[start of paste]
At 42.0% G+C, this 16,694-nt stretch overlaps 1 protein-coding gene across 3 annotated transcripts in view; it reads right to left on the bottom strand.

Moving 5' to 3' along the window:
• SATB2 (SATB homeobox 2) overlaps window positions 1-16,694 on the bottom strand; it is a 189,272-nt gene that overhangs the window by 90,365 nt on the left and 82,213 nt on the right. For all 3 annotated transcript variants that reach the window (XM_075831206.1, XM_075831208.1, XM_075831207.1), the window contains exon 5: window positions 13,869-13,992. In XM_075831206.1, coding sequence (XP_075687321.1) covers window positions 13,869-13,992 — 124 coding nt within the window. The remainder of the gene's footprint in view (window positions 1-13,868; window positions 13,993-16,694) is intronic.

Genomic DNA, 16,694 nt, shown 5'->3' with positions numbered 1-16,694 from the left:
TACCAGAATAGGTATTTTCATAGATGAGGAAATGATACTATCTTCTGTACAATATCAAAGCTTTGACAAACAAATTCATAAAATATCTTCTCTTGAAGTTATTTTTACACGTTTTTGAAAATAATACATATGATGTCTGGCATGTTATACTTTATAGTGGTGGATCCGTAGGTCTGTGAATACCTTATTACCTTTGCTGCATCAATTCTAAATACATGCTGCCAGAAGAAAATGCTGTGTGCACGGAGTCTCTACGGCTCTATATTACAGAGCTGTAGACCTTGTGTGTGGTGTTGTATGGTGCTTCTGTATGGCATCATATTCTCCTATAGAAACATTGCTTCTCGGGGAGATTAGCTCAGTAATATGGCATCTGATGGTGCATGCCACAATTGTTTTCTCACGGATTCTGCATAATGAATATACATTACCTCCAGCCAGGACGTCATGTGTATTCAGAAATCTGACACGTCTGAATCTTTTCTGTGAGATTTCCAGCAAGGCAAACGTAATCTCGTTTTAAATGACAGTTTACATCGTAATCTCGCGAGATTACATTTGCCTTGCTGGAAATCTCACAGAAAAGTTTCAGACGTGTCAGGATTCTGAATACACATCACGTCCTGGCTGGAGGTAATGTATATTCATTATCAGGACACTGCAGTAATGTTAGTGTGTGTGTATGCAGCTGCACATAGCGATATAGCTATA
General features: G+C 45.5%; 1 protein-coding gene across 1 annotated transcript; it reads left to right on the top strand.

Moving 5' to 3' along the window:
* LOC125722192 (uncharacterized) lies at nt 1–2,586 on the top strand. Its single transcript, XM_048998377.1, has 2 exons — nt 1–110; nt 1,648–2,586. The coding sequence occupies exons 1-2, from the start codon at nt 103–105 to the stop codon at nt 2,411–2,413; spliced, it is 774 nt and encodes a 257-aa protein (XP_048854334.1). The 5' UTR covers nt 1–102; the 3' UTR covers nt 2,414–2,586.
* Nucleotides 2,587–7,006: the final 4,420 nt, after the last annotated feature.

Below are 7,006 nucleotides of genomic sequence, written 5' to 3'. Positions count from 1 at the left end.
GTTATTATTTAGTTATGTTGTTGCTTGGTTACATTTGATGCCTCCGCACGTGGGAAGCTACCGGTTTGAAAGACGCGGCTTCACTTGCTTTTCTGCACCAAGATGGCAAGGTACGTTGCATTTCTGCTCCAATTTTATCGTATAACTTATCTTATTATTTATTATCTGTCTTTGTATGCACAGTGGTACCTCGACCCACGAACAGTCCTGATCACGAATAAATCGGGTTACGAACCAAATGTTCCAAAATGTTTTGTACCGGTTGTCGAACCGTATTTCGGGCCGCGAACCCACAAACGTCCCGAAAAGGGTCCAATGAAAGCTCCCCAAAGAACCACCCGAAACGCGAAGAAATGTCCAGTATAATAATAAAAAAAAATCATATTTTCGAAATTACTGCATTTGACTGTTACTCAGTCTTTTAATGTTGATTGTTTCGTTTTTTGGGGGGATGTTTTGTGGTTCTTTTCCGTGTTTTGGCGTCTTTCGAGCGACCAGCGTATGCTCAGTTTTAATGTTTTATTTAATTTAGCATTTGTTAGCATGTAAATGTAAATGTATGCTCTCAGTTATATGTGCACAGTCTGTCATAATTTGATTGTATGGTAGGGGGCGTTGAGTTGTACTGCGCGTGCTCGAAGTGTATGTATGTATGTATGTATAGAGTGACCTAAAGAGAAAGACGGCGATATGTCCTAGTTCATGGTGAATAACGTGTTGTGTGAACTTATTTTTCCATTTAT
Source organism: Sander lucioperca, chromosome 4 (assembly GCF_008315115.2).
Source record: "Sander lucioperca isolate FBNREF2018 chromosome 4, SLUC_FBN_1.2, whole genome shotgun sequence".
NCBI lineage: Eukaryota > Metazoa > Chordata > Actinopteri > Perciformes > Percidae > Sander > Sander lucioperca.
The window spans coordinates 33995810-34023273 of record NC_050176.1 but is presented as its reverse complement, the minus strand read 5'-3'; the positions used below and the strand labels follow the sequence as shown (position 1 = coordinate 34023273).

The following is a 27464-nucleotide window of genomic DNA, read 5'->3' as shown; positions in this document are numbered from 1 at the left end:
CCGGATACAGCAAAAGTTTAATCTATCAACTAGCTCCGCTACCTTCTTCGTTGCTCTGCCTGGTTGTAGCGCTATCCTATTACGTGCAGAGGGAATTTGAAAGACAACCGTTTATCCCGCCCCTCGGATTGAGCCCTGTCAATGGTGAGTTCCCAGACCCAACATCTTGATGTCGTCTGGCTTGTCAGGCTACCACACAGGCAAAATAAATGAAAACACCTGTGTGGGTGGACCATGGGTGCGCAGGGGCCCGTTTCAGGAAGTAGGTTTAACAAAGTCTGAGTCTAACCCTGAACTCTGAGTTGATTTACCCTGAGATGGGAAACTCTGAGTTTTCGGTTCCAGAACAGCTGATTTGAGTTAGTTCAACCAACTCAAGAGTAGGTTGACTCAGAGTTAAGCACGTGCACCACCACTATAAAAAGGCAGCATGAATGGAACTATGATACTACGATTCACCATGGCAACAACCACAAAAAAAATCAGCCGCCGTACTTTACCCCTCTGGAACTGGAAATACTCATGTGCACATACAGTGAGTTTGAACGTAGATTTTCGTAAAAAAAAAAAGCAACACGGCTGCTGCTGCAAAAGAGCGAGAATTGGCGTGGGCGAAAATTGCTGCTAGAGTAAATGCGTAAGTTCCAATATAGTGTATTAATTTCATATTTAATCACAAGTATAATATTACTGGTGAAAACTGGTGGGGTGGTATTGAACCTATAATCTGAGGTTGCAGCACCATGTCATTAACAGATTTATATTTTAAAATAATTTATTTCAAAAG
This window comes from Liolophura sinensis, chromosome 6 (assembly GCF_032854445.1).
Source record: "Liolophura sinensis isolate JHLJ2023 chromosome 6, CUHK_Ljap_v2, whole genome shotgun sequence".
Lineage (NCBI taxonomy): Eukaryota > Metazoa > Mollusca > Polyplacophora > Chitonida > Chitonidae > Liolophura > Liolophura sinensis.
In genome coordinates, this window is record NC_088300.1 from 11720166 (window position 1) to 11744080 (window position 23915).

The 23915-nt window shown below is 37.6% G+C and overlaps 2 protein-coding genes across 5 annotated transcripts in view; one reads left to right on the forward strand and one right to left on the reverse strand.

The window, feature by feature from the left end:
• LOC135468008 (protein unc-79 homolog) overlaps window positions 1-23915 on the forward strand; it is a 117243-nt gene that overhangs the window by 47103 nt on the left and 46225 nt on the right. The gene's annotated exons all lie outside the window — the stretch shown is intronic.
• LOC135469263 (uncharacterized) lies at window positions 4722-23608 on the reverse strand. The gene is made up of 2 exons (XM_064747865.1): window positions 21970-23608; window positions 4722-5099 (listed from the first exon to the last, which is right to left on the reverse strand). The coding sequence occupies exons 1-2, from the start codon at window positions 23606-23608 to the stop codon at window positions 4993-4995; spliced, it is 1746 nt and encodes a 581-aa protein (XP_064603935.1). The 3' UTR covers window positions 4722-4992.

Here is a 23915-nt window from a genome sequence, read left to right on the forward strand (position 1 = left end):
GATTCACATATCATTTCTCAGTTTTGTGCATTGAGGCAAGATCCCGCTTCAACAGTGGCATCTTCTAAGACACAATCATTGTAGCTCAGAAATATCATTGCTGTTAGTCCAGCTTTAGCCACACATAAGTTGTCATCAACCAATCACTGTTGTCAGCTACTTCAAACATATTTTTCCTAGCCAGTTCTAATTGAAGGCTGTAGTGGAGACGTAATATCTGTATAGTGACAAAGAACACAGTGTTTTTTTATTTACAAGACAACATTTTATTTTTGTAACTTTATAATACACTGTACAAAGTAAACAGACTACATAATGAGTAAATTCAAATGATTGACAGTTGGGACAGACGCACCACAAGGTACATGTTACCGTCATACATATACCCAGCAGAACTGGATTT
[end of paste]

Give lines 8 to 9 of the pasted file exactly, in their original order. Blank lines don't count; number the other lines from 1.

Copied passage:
* LOC125722192 (uncharacterized) lies at nt 1–2,586 on the top strand. Its single transcript, XM_048998377.1, has 2 exons — nt 1–110; nt 1,648–2,586. The coding sequence occupies exons 1-2, from the start codon at nt 103–105 to the stop codon at nt 2,411–2,413; spliced, it is 774 nt and encodes a 257-aa protein (XP_048854334.1). The 5' UTR covers nt 1–102; the 3' UTR covers nt 2,414–2,586.
* Nucleotides 2,587–7,006: the final 4,420 nt, after the last annotated feature.